20. Kat says:

    I have some apple cider vinegar with “beautiful” mother in it. Can I use that mother to make my wine vinegar? Or do I need regular vinegar mother?

    I love the fact that it’s called mother. Never really gave it much thought until recently. Mother’s are very good at creating wonderful things!

  21. Robin from Rurification says:

    Hi Kat! Yes, your cider vinegar mother can be used with any other type of wine or cider. Put it in a new jar with your wine and over time it will take on the color of the wine.

    I started my red wine vinegar with a Bragg cider vinegar mother. Then I started my white wine vinegar with my red wine vinegar mother. The bacteria is the same, the color will match whatever it’s eating.

  22. Kat says:

    Thank you so much Robin.. I’m on my way to the kitchen now to “create”!

  23. evonne says:

    WooT!! was mentioning this to a friend who makes flavored vinegar, and i saw her bottle when i went to teach her to make cheese… it has a great mother in it.. i told her that’s what it is.. and she can pour off most of the vinegar (it’s in a narrow necked bottle) and add white wine to make more vinegar…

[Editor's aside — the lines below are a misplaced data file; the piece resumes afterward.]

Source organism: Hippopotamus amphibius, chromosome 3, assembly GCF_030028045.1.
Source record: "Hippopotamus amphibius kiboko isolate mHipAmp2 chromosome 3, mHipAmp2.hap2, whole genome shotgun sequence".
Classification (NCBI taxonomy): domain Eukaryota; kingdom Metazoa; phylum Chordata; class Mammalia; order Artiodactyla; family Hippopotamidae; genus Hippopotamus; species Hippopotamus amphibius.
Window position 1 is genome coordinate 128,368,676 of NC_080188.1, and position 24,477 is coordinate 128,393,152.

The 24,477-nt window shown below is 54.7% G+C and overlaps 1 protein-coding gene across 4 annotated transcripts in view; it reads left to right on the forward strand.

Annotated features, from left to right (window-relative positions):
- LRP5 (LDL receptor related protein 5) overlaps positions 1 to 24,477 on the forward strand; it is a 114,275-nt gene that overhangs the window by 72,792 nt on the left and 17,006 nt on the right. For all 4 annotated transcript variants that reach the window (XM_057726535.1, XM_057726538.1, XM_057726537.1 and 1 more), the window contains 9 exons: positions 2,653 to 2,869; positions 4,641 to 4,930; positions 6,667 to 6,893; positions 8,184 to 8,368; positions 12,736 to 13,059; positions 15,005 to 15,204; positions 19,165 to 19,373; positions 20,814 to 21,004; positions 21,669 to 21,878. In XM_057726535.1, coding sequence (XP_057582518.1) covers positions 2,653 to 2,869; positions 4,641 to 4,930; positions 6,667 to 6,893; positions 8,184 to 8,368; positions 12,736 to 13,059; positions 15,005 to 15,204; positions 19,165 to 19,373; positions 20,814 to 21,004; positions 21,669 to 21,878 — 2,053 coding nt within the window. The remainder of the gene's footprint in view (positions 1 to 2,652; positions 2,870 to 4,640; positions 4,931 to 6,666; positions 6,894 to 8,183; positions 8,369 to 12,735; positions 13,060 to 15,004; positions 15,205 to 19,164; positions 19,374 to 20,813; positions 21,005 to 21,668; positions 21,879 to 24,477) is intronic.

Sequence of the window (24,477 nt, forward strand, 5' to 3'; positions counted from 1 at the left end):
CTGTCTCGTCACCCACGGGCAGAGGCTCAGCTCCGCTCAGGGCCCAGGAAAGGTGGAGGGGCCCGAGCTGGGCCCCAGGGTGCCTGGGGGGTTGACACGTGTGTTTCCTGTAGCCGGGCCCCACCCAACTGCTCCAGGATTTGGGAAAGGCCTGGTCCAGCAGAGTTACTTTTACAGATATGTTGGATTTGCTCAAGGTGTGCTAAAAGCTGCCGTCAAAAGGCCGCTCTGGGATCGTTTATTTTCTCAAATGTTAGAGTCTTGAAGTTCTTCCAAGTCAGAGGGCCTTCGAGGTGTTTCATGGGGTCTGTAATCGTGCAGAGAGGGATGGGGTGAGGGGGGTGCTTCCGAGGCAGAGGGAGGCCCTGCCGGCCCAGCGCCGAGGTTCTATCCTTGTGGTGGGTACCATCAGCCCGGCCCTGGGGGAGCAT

she also has some sangria that’s been in the fridge for a few weeks with the fruit still in it.. she asked if that would make good vinegar… sounds yummy to me?? take the chunks of fruit out and add mother and top with more wine??
    another question, i ordered my braggs from the place i order vitamins (they are actually cheaper than the braggs website!! swanson’s vitamins)
    can i split the mother that’s in the jar to start 2 bottles??? also, will that vinegar that i pour off into another jar grow more mother if i add more wine to it??
    so excited to get a start on this!!

  24. Robin from Rurification says:

    Hi Evonne! I have to admit that I am a bit jealous when I hear of people ‘discovering’ a good mother in their jars. Sigh. It took me a year – a YEAR – to get mine.